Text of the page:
Fear is unavoidable, especially when attempting to accomplish an important goal or embarking on a new project that requires you to take risks. However, fear doesn’t need to become a source of unmanageable stress and anxiety. A simple method called “fear setting” will help you to define your fears so that you can embrace them and achieve your goals.
The science of fear
In biological terms, fear is induced when there is a threat to our wellbeing or survival. Neuroendocrine messengers are activated, causing physiological changes including increased heart rate and blood pressure, so that we are ready to handle the perceived risk.
This evolutionary fight-or-flight response ensures we are more alert to danger, thus offering us a form of protection. In addition to fight-or-flight, the “freeze” coping strategy of immobilisation may occur if we feel like we cannot escape the threat. This biological response to fear can lead to paralysis, preventing us from taking action.
There are several common triggers for fear. For example, natural conditioning can lead to a fear of snakes or spiders. Social fears are also fairly common, and can be triggered by formal situations, public speaking, or the thought of being rejected. Regardless of what triggers them, all these fears may significantly impact your confidence in life and in the workplace.
Research suggests that the most fundamental trigger for fear is uncertainty. The good news is that if you can identify which fears are rational, and which are irrational, you can exert some level of control over them. This may prevent fear from delaying your progress towards a goal or paralysing you into inaction.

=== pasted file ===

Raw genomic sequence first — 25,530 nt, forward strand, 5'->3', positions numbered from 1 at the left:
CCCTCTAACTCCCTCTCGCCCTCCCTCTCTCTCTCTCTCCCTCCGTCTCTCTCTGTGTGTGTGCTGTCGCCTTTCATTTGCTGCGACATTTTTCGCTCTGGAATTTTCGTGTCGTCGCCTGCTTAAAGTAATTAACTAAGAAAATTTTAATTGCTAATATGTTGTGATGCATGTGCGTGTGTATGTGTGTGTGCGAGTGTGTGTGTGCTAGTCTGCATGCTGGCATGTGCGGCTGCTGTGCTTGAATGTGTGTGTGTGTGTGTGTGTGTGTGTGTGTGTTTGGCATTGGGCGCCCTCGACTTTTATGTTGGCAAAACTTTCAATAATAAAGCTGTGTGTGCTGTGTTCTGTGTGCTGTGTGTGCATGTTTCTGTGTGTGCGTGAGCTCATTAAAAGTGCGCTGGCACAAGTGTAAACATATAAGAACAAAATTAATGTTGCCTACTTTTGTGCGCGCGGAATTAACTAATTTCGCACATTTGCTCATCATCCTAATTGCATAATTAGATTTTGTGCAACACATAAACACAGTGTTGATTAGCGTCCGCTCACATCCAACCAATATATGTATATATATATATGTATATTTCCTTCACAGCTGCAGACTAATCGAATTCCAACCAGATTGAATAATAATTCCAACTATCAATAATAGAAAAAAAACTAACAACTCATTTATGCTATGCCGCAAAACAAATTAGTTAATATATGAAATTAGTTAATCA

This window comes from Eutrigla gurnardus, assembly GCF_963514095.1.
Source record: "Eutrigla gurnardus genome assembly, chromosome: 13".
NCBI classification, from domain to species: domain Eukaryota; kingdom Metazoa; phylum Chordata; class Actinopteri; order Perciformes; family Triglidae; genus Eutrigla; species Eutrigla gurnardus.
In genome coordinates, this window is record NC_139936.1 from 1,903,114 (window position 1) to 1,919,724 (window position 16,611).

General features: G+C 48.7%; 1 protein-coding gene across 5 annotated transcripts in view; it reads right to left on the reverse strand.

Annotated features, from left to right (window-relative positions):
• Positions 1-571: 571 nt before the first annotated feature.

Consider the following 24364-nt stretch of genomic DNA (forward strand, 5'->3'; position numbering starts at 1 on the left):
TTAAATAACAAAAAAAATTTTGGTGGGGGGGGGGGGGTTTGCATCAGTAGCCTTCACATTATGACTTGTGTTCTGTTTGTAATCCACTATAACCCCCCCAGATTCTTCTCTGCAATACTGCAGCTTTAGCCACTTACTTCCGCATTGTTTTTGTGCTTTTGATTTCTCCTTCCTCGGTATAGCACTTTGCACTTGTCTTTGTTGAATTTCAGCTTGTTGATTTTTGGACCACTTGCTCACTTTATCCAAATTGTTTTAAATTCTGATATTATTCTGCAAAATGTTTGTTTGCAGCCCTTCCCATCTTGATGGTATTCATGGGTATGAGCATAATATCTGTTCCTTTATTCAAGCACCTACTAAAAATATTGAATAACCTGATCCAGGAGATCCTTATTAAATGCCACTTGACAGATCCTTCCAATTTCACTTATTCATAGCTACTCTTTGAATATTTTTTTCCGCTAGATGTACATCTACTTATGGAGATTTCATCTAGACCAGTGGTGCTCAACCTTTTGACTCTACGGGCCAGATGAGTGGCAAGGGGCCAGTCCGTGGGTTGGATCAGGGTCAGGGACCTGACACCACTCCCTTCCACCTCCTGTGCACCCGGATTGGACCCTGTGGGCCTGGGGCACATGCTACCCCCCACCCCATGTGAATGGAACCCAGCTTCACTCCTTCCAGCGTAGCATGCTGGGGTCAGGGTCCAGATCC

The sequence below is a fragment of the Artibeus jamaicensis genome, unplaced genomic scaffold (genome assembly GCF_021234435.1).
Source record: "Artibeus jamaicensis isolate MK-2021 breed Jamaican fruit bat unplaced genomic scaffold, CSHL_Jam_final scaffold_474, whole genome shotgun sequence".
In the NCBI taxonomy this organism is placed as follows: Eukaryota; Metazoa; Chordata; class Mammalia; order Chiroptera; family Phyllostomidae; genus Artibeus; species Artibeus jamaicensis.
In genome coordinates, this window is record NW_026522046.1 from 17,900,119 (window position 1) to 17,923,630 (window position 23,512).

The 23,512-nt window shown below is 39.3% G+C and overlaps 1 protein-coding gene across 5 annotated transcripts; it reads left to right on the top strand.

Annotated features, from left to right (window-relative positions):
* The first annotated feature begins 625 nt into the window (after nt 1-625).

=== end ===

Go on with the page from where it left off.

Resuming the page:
What is fear setting?
In humans, fear is modulated through the process of cognition and learning. The fear setting method was created by famous entrepreneur and author Tim Ferriss. The catalyst for exploring fear setting came when Ferriss found that despite the success of his business, he felt completely drained by its demands on his time and energy.
Fear setting was born as a process of reflection that allowed him to step away from the everyday grind to gain perspective, and therefore face his fears. It involves identifying and defining your fears so that you can overcome them.
The unpleasant feelings that come with fear are caused by the neuroendocrine response. Your discomfort might be so strong that it prevents you from taking action, despite wanting to. Rather than face your fear, you turn away from it.
For example, you may see your dream job advertised, or have the opportunity to get a new business off the ground. But fear of being rejected, falling behind, or not being good enough may mean that you choose not to act. Instead, you decide to stay in the same role you have been in for a decade. Unfortunately, a year down the line, you may regret not acting when you had the chance.
Our thought patterns are altered by fear, which makes it harder to make a rational decision in uncertain situations. Our cognitive biases mean we might emphasise the potential negative consequences of taking action, yet downplay any prospective positives. It’s also likely that the costs of inaction will be ignored, so that future missed opportunities associated with inertia are overlooked. In short, we’re more likely to imagine the worst-case scenario, while disregarding the potential for positive outcomes.
Rather than blindly following your fears, the fear setting method encourages you to define your fears through close examination, so that they can be managed. Those who practice fear setting learn to build an operating system that promotes awareness of their fears, so that they can act with intention and thrive in high stress environments.
How to practice fear setting